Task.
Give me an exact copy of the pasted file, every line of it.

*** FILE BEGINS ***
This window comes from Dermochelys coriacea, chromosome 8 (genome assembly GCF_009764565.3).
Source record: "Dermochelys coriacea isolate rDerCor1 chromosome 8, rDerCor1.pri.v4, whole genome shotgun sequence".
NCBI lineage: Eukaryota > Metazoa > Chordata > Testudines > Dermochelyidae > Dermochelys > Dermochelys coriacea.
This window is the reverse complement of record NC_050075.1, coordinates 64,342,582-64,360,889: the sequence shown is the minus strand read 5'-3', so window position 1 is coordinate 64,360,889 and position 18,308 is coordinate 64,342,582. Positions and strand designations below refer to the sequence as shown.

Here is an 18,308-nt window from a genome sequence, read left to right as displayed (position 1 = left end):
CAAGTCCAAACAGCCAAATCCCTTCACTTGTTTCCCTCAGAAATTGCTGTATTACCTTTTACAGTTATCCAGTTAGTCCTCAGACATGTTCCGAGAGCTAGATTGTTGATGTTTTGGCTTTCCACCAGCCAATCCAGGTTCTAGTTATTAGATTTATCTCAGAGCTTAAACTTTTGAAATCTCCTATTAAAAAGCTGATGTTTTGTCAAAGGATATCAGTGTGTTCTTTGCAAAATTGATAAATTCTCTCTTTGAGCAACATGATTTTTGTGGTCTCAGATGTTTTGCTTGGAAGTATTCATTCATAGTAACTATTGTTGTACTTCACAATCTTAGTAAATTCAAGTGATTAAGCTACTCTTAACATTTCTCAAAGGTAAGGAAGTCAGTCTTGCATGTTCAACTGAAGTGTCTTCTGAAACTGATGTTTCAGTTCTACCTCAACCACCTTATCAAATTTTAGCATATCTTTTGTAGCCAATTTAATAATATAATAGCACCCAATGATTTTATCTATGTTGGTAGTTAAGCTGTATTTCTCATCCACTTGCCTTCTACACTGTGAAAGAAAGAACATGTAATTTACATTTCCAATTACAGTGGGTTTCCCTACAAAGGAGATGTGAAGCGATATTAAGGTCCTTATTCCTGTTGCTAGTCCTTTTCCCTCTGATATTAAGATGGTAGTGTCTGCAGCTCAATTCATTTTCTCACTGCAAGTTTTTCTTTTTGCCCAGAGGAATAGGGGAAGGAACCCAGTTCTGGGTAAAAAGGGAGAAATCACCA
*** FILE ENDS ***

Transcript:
This window comes from Dermochelys coriacea, chromosome 8 (genome assembly GCF_009764565.3).
Source record: "Dermochelys coriacea isolate rDerCor1 chromosome 8, rDerCor1.pri.v4, whole genome shotgun sequence".
NCBI lineage: Eukaryota > Metazoa > Chordata > Testudines > Dermochelyidae > Dermochelys > Dermochelys coriacea.
This window is the reverse complement of record NC_050075.1, coordinates 64,342,582-64,360,889: the sequence shown is the minus strand read 5'-3', so window position 1 is coordinate 64,360,889 and position 18,308 is coordinate 64,342,582. Positions and strand designations below refer to the sequence as shown.

Here is an 18,308-nt window from a genome sequence, read left to right as displayed (position 1 = left end):
CAAGTCCAAACAGCCAAATCCCTTCACTTGTTTCCCTCAGAAATTGCTGTATTACCTTTTACAGTTATCCAGTTAGTCCTCAGACATGTTCCGAGAGCTAGATTGTTGATGTTTTGGCTTTCCACCAGCCAATCCAGGTTCTAGTTATTAGATTTATCTCAGAGCTTAAACTTTTGAAATCTCCTATTAAAAAGCTGATGTTTTGTCAAAGGATATCAGTGTGTTCTTTGCAAAATTGATAAATTCTCTCTTTGAGCAACATGATTTTTGTGGTCTCAGATGTTTTGCTTGGAAGTATTCATTCATAGTAACTATTGTTGTACTTCACAATCTTAGTAAATTCAAGTGATTAAGCTACTCTTAACATTTCTCAAAGGTAAGGAAGTCAGTCTTGCATGTTCAACTGAAGTGTCTTCTGAAACTGATGTTTCAGTTCTACCTCAACCACCTTATCAAATTTTAGCATATCTTTTGTAGCCAATTTAATAATATAATAGCACCCAATGATTTTATCTATGTTGGTAGTTAAGCTGTATTTCTCATCCACTTGCCTTCTACACTGTGAAAGAAAGAACATGTAATTTACATTTCCAATTACAGTGGGTTTCCCTACAAAGGAGATGTGAAGCGATATTAAGGTCCTTATTCCTGTTGCTAGTCCTTTTCCCTCTGATATTAAGATGGTAGTGTCTGCAGCTCAATTCATTTTCTCACTGCAAGTTTTTCTTTTTGCCCAGAGGAATAGGGGAAGGAACCCAGTTCTGGGTAAAAAGGGAGAAATCACCA